Coleman stresses that overall, introducing alternative drive systems represents an “integrated transformation project“. Andreas Meyer from Wuppertal agrees, while pointing out little things: in order for a fuel cell bus to be assigned a route, the energy supplier needs notification three days in advance to optimise hydrogen stocks. That is something quite unusual for scheduling staff. Meyer appreciates the availability of Van Hool fuel cell buses being higher than 80 per cent. In the first few months, maintenance costs slightly exceeded diesel buses, but were below WSW expectations.
Keeping the project costs level with those of diesel buses has been possible – at least once all the funding is added in. The ability of the company-owned waste incinerator to produce hydrogen at low electricity market prices, the ideal combination of an electrolyser and filling station, as well as IT upgrades have all contributed to this. The government of North Rhine Westphalia is aiming to get one thousand fuel cell buses on the road throughout the state. In that situation, Meyer expects vehicle prices to come down significantly, from three times to twice that of a diesel bus.
Despite a current availability of rigid fuel cell vehicles mainly 12 metres in length, there is also significant demand for articulated fuel cell buses. Van Hool has announced its newly developed fourth-generation fuel cell bus, due to go into production next year. The corresponding articulated model will be available by early 2023 at the latest, promises Geert van Hecke, head of Sales, Public Transport.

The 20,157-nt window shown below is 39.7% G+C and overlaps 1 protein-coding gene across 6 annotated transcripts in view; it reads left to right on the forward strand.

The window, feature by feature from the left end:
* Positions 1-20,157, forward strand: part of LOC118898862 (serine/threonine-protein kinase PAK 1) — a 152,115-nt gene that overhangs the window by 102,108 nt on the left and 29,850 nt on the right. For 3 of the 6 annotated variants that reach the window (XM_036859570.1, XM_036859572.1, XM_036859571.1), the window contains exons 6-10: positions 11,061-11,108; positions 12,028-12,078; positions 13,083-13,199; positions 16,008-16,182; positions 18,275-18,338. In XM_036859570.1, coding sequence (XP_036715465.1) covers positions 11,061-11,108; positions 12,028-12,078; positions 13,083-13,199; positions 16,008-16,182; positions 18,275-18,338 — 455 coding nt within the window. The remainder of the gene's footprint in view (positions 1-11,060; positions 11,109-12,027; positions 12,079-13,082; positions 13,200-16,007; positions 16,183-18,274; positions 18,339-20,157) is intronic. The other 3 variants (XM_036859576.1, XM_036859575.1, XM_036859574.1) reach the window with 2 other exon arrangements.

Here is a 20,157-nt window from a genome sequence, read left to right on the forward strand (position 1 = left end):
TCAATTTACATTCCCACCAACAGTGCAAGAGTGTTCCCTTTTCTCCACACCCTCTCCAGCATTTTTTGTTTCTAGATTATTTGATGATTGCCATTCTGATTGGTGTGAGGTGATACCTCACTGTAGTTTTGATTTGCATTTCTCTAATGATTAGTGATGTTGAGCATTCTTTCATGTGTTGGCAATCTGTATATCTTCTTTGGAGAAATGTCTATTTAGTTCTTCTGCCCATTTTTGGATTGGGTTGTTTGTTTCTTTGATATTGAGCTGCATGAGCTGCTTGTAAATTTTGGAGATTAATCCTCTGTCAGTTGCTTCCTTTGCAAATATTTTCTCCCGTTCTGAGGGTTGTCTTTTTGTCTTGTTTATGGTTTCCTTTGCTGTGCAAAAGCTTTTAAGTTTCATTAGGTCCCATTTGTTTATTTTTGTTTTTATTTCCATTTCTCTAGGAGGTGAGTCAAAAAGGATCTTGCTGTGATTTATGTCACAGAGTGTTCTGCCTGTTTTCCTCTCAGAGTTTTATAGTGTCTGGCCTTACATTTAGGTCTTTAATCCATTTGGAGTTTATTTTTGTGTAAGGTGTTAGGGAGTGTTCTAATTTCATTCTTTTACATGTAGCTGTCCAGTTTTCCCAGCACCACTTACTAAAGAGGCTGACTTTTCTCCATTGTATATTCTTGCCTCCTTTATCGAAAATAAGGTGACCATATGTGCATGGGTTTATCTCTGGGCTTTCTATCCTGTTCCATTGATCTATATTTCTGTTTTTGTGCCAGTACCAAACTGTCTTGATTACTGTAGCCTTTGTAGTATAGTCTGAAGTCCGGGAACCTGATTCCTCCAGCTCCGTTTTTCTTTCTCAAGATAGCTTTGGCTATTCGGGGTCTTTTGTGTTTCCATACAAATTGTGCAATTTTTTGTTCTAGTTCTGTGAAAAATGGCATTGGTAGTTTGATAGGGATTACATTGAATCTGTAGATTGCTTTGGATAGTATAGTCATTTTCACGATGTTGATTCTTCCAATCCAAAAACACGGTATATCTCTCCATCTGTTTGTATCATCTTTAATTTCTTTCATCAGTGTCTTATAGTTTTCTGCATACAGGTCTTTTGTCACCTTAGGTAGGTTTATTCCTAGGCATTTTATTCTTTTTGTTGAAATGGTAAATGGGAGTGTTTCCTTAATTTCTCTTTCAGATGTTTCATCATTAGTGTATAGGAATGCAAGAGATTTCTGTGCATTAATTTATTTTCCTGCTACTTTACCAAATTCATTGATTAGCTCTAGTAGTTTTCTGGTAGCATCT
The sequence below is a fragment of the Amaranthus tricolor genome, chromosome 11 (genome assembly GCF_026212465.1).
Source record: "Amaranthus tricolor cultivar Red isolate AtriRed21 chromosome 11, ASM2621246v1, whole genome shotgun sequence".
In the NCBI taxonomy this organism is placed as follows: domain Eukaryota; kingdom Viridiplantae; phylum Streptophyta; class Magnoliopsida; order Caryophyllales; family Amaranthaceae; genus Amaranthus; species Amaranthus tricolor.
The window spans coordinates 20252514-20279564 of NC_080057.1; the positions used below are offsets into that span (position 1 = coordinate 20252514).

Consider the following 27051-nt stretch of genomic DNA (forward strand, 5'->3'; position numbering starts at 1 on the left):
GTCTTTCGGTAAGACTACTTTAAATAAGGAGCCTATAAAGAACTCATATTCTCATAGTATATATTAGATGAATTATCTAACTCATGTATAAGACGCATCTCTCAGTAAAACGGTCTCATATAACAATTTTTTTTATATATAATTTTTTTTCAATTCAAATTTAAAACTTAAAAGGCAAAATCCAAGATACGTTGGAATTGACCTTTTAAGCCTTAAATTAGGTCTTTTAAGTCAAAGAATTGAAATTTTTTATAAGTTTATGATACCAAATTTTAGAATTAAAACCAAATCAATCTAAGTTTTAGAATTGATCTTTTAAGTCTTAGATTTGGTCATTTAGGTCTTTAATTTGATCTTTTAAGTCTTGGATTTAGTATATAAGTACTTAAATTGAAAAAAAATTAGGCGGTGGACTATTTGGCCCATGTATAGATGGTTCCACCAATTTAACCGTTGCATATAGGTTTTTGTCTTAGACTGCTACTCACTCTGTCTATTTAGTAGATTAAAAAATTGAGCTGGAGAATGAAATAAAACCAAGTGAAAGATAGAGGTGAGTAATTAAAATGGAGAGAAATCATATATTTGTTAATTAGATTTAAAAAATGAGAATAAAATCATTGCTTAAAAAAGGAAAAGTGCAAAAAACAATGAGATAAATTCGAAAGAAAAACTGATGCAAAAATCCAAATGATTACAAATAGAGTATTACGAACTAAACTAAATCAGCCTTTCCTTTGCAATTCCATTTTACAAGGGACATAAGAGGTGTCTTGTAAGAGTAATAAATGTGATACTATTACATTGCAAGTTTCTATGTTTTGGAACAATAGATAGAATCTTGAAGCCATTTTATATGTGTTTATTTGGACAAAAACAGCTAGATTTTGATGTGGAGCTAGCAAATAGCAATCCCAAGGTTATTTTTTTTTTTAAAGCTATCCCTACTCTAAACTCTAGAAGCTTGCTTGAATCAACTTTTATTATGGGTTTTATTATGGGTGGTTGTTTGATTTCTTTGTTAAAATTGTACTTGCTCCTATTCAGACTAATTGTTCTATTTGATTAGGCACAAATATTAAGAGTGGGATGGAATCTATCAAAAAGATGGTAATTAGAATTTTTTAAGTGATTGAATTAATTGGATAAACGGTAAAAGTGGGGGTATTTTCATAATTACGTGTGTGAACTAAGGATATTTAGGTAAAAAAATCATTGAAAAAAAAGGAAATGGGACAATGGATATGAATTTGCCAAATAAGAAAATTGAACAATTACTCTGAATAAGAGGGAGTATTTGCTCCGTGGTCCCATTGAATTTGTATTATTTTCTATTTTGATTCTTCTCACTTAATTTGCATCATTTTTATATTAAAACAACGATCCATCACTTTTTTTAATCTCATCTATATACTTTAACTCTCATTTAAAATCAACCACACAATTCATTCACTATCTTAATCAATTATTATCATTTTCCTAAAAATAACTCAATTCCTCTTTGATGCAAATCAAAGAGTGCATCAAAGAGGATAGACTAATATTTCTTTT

In Germany, Caetano is also on the market with its H2 City Gold model. Furthermore, the Portuguese company has announced the launch of an 18-metre long articulated bus in 2023 as well as an 11.3-metre rigid version. This features a Toyota fuel cell – the Japanese became shareholders in Caetano Bus a few months ago. Both Van Hool and Caetano say their rigid vehicles’ fuel consumption is between 5 and 9 kg per 100 km, depending on the terrain and weather.
In addition to the Belgians and Portuguese, the Polish manufacturer Solaris is marketing a fuel cell bus too. Deliveries are currently taking place in Wuppertal as well as to regional public transport companies in Cologne. Buses4Future, based in Oldenburg, is a newcomer to the market. Its first customer will be Stadtwerke Münster. Daimler Buses – which supplied the above-mentioned first small batch of fuel cell buses in 2003 and 2011 – continues to develop this drive variant. The battery-electric eCitaro will become available in 2022, optionally equipped with a fuel cell to increase its range.
At the same time, public transport companies in other cities have announced that electrification of their bus fleets will emphasise hydrogen power – among them Ruhrbahn in Essen, Mülheim an der Ruhr and Stadtwerke Krefeld. In other cities and regions the technology will be trialled in smaller numbers over the coming months. In some places studies are still ongoing. With almost 20 years having passed since the first series was produced, it seems the time may now be right for fuel cell buses to become a serious market contender in Germany.